You have a very dense hollow sphere of matter. Observer A is inside the sphere inside a rocket. Observer B is in an identical rocket outside the sphere where the ring's gravity is negligible. They are ...
Zach's user avatar
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1 vote
1 answer
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Non-inertial frames in quantum mechanics

In classical physics, non-inertial frames necessitate adjustments to Newton's laws due to acceleration and rotation, yet in general relativity, Einstein successfully incorporates such frames. Why does ...
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2 votes
2 answers
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Do off-centre forces create additional energy?

When a force is applied to a rigid body at its centre of mass, it accelerates. Over time, that acceleration becomes velocity, which gives the body a certain amount of kinetic energy. However, if that ...
oak's user avatar
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4 answers
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What is the relationship between gravitation, centripetal and centrifugal force on the Earth?

I'm trying to analyze a situation wherein a ship is moving across the surface of the earth. I am trying to analyze this situation in a reference frame that is rotating with the earth (NED frame). I am ...
john morrison's user avatar
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1 answer
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Relative speed in unpolarized cross-section

In section 5.1 of Peskin and Schroeder, we are presented the computation of the amplitude for the $e^+e^-\to \mu^+\mu^-$ reaction and then the computation of the unpolarized cross section. After ...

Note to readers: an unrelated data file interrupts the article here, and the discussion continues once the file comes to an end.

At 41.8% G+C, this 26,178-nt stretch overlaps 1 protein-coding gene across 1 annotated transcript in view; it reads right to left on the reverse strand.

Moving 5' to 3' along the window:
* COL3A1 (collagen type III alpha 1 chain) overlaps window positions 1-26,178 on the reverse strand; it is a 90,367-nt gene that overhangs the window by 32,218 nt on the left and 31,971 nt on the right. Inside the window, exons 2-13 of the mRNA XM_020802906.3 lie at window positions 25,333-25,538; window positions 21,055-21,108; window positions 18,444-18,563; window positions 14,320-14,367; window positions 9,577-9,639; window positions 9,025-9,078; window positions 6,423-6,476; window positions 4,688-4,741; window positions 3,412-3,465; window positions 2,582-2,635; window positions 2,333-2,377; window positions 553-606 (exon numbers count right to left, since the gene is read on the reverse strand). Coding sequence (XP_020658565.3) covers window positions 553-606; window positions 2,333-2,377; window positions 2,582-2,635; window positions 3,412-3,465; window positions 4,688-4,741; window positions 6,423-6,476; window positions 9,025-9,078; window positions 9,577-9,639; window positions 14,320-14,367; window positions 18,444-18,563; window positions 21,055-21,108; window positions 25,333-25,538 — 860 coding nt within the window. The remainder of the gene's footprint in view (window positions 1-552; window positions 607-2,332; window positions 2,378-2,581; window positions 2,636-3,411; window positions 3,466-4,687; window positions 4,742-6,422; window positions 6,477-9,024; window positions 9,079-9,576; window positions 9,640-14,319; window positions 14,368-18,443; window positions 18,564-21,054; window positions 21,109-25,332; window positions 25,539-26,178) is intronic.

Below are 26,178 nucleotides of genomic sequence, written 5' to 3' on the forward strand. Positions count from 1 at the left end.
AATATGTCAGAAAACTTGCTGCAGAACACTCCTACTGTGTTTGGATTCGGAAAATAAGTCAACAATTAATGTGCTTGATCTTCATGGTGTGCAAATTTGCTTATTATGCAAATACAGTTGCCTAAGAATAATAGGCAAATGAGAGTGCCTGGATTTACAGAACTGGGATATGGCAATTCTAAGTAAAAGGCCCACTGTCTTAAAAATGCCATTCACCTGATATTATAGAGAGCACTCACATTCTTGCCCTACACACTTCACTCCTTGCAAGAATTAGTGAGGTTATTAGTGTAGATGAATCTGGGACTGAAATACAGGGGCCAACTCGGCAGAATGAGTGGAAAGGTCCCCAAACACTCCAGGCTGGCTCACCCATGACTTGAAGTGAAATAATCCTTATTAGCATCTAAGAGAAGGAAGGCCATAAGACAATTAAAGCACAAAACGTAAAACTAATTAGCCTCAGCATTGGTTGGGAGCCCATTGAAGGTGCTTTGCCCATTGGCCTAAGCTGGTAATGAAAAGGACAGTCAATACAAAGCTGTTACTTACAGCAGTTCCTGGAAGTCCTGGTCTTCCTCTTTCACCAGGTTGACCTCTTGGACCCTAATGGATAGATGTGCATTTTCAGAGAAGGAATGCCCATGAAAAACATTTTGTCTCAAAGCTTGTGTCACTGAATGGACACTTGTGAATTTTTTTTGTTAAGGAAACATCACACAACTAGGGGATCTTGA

Rafael Grossi's user avatar
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3 answers
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What is the physical significance of Moment of Ineria about a point vs Moment of Inertia about an axis. In which types of problems we use the former?

I know the mathematical formula of both about an axis and a point. But where exactly we use moment of Inertia about a point. For 2d objects like discs rotating in its own plane, the moment of Inertia ...
Saivardhan Annam's user avatar
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1 answer
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A pop pop boat heated with a self-contained heat source and run in a superfluid appears to show a preferred frame [closed]

Suppose there is a pop pop boat but the water is replaced by a superfluid and the candle is replaced by a radioactive heat source The pop pop boat should accelerate forwards; Now let’s imaging a ...
Harrychink's user avatar
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3 answers
82 views

Pseudo Orbital motion only due to Coriolis force

Planet, say of mass M and radius R is rotating with some angular velocity ω and a object of mass m (initially on the surface and rotating with the planet) was launched with velocity v vertically ...
Kyathallous's user avatar
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Why, when we calculate forces in banking of roads, we do not take the centripetal force but the centrifugal force?

I know the we only apply centrifugal force when in non inertial frame of the object but in banking of road questions, why cant we make equations from inertial frame rather than non inertial frame? ...
Gaurav Batra's user avatar
2 votes
1 answer
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When you are in a gravitational field, do object far away get physically closer to you as you get closer to the mass?

An observer A is close to a black hole and an observer B one light year away. They are both remaining at constant radial distance from the black hole. A is at 2 Rs away from the center of the black ...
Zach's user avatar
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0 answers
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Does two clocks moving toward each other at the same speed, then decelerating at the same rate coming to a stop create a paradox? [duplicate]

Note I have asked this question previously but upon reflection I realized I was not specific enough, leading to confusion in the answers. I have decided to ask the question again instead of editing my ...
Shannon T's user avatar
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1 answer
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Drawing a free-body diagram for a body residing on Lagrange point $L_4$ and $L_5$

I am aware of the fact that Lagrange points $L_4$ and $L_5$ are stable equilibrium points however I cannot understand why they are equilibrium points in the first place. Consider a Earth-Moon system ...